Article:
In a recent post in Education Week, Justin Reich (@bjfr) strongly encourages teachers who have iPads in their classrooms to make their teaching visible. He recognizes that schools are quickly adopting this tool for instruction, but is concerned that teachers are not sharing what they are doing with others through social media. Justin goes on to say that in order to develop a vision of how iPads can be effectively used in schools, we need to see how other teachers are augmenting their instruction and then discuss these strategies.
I couldn’t agree more. Even though I love my iPad, I have been somewhat hesitant to just throw them in classrooms and see what happens. (I recently wrote a post about my experience piloting these devices last year.) We are somewhere in the middle on technology integration; our school is not 1:1, but all teachers have an iPad and more are possibly on the way for students in the form of a mobile lab and classroom workstations. The approach I have taken in my school is to teach the teachers first on how to use them, in addition to encouraging them to explore the possibilities. You could break this learning process down into two categories: Model It and Celebrate It.
I recently discovered the app Felt Board and instantly recognized the potential it has in the primary literacy classroom. I could share this app through email, or even download it specially for teachers whom I think would benefit from using it in their instruction. However, the best approach I have found for introducing technology tools to teachers is through interactive modeling.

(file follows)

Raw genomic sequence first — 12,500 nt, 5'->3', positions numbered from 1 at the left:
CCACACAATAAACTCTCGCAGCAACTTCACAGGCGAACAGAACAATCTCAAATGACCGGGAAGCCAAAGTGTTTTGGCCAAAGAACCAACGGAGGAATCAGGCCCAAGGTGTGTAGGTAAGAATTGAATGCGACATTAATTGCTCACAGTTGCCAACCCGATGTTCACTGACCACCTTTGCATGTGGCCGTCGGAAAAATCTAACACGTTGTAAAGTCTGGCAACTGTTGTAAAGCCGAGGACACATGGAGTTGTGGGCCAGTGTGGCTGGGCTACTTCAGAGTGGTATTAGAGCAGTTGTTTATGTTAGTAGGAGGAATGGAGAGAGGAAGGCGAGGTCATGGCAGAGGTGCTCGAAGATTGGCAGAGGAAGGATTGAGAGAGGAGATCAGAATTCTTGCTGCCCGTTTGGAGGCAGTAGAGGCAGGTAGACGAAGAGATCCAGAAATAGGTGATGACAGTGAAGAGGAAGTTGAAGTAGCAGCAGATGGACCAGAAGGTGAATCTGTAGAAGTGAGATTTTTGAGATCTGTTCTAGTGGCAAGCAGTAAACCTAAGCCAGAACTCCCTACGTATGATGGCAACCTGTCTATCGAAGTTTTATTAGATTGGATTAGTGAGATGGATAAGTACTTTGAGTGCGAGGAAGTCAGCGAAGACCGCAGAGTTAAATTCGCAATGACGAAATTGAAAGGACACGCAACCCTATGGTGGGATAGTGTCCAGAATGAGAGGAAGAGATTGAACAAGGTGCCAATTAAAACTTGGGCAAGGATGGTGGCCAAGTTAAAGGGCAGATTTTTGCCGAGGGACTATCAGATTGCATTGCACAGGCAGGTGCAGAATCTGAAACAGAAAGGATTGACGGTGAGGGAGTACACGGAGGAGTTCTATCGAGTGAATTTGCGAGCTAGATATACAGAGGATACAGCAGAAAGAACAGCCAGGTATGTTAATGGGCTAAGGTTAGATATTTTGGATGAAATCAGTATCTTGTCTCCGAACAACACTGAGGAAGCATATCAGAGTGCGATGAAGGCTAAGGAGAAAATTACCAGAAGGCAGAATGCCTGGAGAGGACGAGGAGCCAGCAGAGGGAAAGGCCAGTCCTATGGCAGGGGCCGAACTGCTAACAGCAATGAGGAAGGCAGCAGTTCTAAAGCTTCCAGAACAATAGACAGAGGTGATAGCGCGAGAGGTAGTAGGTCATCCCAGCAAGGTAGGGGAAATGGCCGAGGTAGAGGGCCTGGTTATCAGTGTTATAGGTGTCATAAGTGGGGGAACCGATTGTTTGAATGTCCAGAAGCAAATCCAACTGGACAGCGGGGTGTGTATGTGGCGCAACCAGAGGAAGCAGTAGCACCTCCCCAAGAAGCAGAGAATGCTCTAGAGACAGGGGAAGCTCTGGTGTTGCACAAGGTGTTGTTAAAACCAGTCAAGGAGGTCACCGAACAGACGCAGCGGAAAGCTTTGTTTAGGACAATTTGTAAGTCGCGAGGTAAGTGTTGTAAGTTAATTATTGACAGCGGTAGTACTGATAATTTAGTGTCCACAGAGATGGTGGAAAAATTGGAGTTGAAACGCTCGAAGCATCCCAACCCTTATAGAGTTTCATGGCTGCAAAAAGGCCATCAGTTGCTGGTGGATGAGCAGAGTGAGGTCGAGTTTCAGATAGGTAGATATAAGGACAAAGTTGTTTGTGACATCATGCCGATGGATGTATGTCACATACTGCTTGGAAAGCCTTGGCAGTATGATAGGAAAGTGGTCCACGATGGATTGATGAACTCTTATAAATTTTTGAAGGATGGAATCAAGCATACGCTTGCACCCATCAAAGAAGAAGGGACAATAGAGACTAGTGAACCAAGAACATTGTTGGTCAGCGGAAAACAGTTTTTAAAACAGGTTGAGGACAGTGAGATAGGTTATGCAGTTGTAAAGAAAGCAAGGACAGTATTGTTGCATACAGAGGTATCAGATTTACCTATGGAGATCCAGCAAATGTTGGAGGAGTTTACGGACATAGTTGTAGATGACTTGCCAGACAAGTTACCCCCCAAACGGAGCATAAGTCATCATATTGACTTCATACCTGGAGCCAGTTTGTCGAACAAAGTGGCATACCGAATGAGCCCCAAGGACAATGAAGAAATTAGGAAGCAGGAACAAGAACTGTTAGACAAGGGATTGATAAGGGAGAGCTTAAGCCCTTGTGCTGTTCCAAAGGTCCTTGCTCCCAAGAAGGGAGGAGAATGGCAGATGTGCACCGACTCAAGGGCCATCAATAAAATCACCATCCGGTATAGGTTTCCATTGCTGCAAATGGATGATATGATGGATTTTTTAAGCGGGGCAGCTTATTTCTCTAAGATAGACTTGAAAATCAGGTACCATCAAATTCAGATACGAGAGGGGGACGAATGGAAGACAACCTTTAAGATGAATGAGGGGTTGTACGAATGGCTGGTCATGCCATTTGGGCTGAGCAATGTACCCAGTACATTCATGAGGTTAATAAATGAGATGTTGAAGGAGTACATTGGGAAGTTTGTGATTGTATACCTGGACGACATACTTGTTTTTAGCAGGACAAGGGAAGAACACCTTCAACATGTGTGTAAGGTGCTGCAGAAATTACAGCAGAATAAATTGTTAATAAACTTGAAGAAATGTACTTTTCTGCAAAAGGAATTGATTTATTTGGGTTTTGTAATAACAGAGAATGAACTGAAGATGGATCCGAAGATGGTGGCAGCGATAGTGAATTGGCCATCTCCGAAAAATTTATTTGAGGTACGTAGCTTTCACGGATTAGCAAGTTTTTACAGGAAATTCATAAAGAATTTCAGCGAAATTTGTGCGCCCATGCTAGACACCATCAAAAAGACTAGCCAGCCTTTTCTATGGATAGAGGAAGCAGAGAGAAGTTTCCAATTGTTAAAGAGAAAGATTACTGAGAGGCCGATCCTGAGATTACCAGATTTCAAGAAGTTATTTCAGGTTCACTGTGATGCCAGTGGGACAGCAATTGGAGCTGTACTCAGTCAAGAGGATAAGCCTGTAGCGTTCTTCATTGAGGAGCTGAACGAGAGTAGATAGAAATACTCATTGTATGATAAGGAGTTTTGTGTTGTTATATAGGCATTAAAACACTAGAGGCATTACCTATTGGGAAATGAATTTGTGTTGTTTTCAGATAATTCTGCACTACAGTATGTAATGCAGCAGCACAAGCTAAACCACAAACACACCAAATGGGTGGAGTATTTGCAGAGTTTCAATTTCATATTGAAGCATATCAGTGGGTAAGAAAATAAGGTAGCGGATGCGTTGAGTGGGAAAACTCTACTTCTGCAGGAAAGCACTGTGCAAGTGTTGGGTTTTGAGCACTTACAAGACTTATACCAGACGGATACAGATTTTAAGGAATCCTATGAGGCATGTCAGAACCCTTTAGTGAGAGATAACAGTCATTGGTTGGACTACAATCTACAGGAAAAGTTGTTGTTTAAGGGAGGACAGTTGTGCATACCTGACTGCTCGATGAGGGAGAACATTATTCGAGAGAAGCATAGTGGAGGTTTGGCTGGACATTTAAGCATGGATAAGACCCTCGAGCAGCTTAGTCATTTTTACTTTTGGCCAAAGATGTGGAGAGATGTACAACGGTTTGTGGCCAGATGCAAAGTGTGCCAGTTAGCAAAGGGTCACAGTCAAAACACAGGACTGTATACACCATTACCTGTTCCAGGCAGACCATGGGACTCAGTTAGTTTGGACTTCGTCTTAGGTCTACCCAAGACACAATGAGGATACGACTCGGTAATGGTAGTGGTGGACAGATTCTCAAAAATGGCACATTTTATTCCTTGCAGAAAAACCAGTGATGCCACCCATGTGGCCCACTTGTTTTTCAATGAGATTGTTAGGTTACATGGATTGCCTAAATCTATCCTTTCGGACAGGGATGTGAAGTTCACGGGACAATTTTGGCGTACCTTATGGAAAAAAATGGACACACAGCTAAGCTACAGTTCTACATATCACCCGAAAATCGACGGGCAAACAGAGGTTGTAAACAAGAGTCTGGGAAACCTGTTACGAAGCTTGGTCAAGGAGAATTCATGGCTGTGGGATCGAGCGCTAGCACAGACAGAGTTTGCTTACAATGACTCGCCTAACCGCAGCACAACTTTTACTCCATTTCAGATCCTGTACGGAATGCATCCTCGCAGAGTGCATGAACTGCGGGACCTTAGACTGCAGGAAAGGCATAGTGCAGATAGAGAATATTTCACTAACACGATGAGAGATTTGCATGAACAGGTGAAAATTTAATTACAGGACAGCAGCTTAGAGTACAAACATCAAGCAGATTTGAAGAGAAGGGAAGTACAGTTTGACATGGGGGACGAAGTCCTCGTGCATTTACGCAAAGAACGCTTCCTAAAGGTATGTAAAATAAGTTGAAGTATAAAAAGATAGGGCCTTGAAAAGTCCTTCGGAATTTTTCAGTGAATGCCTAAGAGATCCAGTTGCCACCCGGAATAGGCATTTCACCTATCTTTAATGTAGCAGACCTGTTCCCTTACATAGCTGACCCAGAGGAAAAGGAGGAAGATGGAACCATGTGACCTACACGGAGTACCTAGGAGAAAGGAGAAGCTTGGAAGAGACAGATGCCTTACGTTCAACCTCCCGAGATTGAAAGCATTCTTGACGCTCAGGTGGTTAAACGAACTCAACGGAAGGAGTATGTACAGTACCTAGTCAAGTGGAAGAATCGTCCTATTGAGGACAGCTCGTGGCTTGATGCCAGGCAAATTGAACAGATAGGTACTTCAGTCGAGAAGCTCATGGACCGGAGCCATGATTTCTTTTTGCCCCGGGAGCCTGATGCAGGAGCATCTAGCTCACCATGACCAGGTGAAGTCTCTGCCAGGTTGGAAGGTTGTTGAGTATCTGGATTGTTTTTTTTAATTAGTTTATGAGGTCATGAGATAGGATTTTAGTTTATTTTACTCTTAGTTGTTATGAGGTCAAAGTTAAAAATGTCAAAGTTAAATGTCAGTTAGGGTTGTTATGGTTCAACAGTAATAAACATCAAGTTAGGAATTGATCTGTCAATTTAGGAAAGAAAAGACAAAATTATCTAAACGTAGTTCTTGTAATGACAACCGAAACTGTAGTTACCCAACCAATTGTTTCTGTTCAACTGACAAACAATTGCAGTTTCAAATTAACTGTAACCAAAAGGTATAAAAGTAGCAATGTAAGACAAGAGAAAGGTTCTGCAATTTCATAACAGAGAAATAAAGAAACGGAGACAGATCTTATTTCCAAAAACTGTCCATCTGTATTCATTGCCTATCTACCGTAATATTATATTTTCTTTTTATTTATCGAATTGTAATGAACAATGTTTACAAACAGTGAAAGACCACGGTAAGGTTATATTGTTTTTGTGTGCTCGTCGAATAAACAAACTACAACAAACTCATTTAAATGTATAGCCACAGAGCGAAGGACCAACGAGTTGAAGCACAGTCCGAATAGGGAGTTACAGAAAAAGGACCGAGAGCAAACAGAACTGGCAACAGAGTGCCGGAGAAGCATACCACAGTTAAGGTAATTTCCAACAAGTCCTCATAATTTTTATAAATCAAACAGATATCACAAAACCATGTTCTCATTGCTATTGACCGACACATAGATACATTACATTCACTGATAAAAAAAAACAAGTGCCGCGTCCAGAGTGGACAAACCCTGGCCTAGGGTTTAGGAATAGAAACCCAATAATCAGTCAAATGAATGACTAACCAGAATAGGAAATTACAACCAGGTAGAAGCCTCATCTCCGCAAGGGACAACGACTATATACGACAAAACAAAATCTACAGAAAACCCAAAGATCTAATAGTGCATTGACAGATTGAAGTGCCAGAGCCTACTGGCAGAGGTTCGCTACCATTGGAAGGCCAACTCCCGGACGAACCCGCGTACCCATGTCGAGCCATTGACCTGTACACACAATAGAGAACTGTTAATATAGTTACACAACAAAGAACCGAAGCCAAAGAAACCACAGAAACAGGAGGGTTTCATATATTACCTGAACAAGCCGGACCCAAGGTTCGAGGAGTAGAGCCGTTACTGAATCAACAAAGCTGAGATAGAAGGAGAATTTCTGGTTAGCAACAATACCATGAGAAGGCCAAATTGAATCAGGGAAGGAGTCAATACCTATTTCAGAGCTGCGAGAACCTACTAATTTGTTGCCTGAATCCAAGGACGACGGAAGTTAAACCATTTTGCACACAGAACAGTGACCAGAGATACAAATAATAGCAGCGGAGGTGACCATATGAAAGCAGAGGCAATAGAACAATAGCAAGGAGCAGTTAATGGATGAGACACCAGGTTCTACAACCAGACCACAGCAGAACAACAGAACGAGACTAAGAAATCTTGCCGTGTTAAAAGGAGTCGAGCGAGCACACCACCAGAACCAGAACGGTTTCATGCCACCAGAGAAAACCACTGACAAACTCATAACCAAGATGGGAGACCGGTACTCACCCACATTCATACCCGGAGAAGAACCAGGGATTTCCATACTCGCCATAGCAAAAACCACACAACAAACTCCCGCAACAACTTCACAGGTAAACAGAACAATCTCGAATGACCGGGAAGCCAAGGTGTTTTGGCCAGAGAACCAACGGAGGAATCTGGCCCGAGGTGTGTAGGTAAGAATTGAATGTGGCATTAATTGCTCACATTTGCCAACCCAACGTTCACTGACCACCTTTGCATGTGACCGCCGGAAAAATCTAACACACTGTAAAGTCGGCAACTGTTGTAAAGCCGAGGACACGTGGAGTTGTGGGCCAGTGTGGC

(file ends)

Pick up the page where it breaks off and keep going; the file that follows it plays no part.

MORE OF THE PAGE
For example, I recently used part of my regular read aloud time in my kindergarten classrooms to recreate a part of a story I just shared. I used a document camera and asked students to help me develop the scene, incorporating both visuals and words. Once completed, I snapped a photo of it to the Camera Roll. Then we used iMovie to record one of the students reading the text from the board. Picture and audio were uploaded to Vimeo and we were then able to share it with parents at home through the web link. Here are three we created so far.